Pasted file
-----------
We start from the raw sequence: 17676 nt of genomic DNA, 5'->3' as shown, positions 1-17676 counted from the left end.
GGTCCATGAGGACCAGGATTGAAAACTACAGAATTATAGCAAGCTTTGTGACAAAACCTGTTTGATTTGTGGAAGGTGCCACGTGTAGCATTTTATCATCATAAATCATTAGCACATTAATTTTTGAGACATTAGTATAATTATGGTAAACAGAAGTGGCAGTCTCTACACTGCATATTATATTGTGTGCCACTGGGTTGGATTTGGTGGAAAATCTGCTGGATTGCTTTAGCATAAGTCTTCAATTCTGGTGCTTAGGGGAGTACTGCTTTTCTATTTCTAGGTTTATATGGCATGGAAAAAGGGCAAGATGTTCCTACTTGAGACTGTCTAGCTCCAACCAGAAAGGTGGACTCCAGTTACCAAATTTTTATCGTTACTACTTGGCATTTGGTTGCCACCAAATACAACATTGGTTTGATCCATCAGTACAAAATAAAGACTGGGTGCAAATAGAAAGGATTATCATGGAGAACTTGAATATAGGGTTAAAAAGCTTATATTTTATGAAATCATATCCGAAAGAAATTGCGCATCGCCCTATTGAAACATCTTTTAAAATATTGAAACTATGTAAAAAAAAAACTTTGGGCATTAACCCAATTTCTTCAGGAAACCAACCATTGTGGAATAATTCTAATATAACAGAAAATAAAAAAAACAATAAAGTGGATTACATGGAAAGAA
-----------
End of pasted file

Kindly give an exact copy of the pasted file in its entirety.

We start from the raw sequence: 17676 nt of genomic DNA, 5'->3' as shown, positions 1-17676 counted from the left end.
GGTCCATGAGGACCAGGATTGAAAACTACAGAATTATAGCAAGCTTTGTGACAAAACCTGTTTGATTTGTGGAAGGTGCCACGTGTAGCATTTTATCATCATAAATCATTAGCACATTAATTTTTGAGACATTAGTATAATTATGGTAAACAGAAGTGGCAGTCTCTACACTGCATATTATATTGTGTGCCACTGGGTTGGATTTGGTGGAAAATCTGCTGGATTGCTTTAGCATAAGTCTTCAATTCTGGTGCTTAGGGGAGTACTGCTTTTCTATTTCTAGGTTTATATGGCATGGAAAAAGGGCAAGATGTTCCTACTTGAGACTGTCTAGCTCCAACCAGAAAGGTGGACTCCAGTTACCAAATTTTTATCGTTACTACTTGGCATTTGGTTGCCACCAAATACAACATTGGTTTGATCCATCAGTACAAAATAAAGACTGGGTGCAAATAGAAAGGATTATCATGGAGAACTTGAATATAGGGTTAAAAAGCTTATATTTTATGAAATCATATCCGAAAGAAATTGCGCATCGCCCTATTGAAACATCTTTTAAAATATTGAAACTATGTAAAAAAAAAACTTTGGGCATTAACCCAATTTCTTCAGGAAACCAACCATTGTGGAATAATTCTAATATAACAGAAAATAAAAAAAACAATAAAGTGGATTACATGGAAAGAA